The show is framed by a murder. Someone—and through six of the seven episodes, even the victim’s identity is not revealed—has been killed at the swanky school fundraiser. The show cuts between scenes leading up to the event featuring the aforementioned women and to the present, where Monterey’s other residents, acting as the bitchy Greek chorus, sit in an interrogation room opining on those past events, to which they have been paying attention with the singlemindedness not of overinvested neighbors but a rapt TV audience.

The murder plot is a high-concept hook that the show almost could have done without. (Give the pacing of the first six episodes, it will almost certainly be wrapped up too quickly to be satisfying.) The real precipitating violence is more mundane: One of the first-graders is bullying Renata’s shy daughter Amabelle, who on the first day of school, fingers the sweet Ziggy for unclear reasons. Thanks largely to Madeline, the first-grade class is soon drawn into battle lines: decadent 6-year-old birthday parties, trips to see Frozen on ice, and the town production of the controversial Avenue Q all lead to an incredible ratcheting-up of tension between adults, 6-year-olds, and adults behaving worse than 6-year-olds.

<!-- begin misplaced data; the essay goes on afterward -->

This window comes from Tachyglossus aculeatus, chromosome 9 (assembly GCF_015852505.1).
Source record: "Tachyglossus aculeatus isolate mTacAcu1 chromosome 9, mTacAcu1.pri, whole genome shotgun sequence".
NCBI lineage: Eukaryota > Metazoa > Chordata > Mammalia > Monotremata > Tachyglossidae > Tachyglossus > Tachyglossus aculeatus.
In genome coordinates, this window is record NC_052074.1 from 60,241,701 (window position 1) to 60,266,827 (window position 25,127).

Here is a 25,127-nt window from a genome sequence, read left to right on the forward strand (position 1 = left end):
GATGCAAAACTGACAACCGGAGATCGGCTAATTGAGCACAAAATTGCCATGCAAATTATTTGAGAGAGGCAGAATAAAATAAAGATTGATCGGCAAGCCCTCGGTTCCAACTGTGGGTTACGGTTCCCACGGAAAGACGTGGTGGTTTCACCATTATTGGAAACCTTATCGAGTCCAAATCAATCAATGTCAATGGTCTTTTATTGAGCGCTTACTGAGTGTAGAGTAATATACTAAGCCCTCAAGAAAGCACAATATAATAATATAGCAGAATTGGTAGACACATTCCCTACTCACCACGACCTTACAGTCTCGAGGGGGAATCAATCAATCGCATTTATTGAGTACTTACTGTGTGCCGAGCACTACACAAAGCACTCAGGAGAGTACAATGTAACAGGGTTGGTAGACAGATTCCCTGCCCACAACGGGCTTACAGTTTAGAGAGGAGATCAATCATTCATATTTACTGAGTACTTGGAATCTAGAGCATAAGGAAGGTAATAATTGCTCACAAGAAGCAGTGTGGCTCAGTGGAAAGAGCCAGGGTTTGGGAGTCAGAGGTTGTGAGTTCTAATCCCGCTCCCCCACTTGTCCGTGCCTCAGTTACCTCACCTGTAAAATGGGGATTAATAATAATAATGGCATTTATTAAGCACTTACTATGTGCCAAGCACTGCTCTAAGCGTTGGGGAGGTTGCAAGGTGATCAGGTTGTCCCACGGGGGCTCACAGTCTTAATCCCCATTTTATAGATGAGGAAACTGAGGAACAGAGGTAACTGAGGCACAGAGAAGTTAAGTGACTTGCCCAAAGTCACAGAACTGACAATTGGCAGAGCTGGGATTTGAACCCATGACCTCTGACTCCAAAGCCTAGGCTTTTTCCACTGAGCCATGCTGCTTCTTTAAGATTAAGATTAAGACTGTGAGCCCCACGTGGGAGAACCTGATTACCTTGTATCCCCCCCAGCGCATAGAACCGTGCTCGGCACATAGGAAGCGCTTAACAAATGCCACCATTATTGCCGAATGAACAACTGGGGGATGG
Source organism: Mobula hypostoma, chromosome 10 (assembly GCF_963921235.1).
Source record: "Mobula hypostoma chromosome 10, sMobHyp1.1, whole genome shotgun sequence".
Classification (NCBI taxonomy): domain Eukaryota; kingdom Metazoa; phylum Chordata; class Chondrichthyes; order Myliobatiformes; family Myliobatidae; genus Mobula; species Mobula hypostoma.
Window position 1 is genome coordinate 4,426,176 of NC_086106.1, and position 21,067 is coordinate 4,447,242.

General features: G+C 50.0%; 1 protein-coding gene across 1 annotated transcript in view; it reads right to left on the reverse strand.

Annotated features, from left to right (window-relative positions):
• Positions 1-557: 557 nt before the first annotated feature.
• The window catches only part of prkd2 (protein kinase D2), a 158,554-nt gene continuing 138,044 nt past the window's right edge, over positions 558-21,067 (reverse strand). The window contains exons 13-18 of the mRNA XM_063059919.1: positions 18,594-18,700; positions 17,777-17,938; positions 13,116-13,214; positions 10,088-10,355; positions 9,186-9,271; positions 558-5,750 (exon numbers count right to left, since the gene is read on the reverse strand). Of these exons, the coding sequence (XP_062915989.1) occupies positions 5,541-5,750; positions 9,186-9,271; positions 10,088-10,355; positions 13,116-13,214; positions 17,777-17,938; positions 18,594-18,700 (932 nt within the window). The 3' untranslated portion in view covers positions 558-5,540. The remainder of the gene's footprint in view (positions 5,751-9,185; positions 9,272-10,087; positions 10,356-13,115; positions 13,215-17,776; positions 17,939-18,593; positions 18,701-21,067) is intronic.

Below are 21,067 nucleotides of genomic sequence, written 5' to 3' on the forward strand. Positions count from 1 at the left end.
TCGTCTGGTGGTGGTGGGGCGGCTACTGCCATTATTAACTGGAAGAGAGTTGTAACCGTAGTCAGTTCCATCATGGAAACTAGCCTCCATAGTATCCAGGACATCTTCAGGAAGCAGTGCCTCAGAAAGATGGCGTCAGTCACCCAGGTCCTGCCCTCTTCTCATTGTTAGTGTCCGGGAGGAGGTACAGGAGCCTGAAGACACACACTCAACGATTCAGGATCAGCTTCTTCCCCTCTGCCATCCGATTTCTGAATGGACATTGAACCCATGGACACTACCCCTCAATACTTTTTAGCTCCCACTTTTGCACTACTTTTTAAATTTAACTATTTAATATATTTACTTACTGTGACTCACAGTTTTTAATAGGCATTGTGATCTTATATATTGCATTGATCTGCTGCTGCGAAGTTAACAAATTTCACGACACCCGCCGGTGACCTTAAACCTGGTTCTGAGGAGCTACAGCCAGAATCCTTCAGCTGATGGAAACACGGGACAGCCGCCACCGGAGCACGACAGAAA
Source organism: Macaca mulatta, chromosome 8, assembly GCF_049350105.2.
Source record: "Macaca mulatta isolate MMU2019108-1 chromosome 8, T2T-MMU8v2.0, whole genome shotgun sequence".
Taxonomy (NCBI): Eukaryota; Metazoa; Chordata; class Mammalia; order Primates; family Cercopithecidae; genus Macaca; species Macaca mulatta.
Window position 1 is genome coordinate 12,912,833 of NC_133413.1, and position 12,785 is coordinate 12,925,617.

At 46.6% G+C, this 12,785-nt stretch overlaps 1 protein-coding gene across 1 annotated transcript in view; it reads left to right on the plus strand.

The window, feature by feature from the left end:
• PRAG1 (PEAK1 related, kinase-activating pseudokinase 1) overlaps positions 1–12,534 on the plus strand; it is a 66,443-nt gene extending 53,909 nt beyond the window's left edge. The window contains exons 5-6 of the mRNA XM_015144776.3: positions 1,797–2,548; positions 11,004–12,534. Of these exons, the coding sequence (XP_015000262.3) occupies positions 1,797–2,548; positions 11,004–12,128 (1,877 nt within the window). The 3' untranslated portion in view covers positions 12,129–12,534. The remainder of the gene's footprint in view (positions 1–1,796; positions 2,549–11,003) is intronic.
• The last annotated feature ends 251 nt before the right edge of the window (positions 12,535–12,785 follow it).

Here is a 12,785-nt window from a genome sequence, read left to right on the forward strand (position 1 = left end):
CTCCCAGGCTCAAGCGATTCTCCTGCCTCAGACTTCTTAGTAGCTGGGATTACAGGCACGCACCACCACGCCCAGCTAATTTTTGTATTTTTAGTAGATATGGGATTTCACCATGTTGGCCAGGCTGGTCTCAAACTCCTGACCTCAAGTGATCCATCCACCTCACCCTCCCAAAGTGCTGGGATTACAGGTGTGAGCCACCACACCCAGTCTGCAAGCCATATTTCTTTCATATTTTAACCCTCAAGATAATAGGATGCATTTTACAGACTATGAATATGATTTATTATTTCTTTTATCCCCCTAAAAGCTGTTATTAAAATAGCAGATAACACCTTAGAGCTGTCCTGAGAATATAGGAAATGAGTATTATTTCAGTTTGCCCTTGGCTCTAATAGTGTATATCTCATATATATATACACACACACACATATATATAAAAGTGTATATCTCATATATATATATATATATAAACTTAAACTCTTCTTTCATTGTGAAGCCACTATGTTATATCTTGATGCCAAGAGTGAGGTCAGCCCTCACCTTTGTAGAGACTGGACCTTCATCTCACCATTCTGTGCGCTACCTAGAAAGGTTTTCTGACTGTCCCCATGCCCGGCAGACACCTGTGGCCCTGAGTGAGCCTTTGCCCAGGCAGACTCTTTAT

This description may make Big Little Lies sound like an intentional satire of affluence and status parenting a la Desperate Housewives, or an unintentional parody of affluence and status parenting à la The Slap. Remarkably, given the current moment, Big Little Lies is not embarrassed to be about exactly what it is about: the travails of immensely privileged people. It does not camouflage itself as a convincing thriller or a pop distraction or an attempt at anthropology. The catty comments of the Monterey hoi polloi do give the series a gossipy gloss but as directed by Wild and Dallas Buyer’s Club’s Jean-Marc Vallee, Big Little Lies is an empathic drama, a remarkably astute and deep series of character and relationship studies. (The exception here is the radical underdevelopment of Kravitz’s Bonnie, also the only major character of color. Her relative opacity stands out like a sore thumb—if it’s not a red herring or a major clue.)

Witherspoon’s Madeline is the showiest part, though Dern nearly keeps up with her, chewing scenery as a corporate executive completely undone by her inability to protect, or even communicate with, her daughter. (Renata, like the townsfolk, comes closest to being a kind of suburban helicopter Gorgon.) But Kidman is just as good as Witherspoon, in a quieter register: Celeste and Perry’s relationship is so twisted and psychosexual that everything about it is at once straightforward and impossibly complicated, a knot one can see how to untie but not without drawing it tighter. Celeste’s dynamic with Perry, with her therapist, and with Madeline could all be series unto themselves. Ditto Madeline’s relationship with her husband Ed (Adam Scott), her ex-husband, to say nothing of Jane, Renata, and the director of the local community theater. There’s more psychological depth to Madeline, Jane, and Celeste’s relationship with their local barista than there is between the leads in most shows. It might have taken 18 years to find a part worth reviving her inner Flick for—but watching Big Little Lies, you can understand why Witherspoon waited so long.

*Correction, March 13: This post originally misidentified Jane’s son’s name. It is Ziggy. (Return.)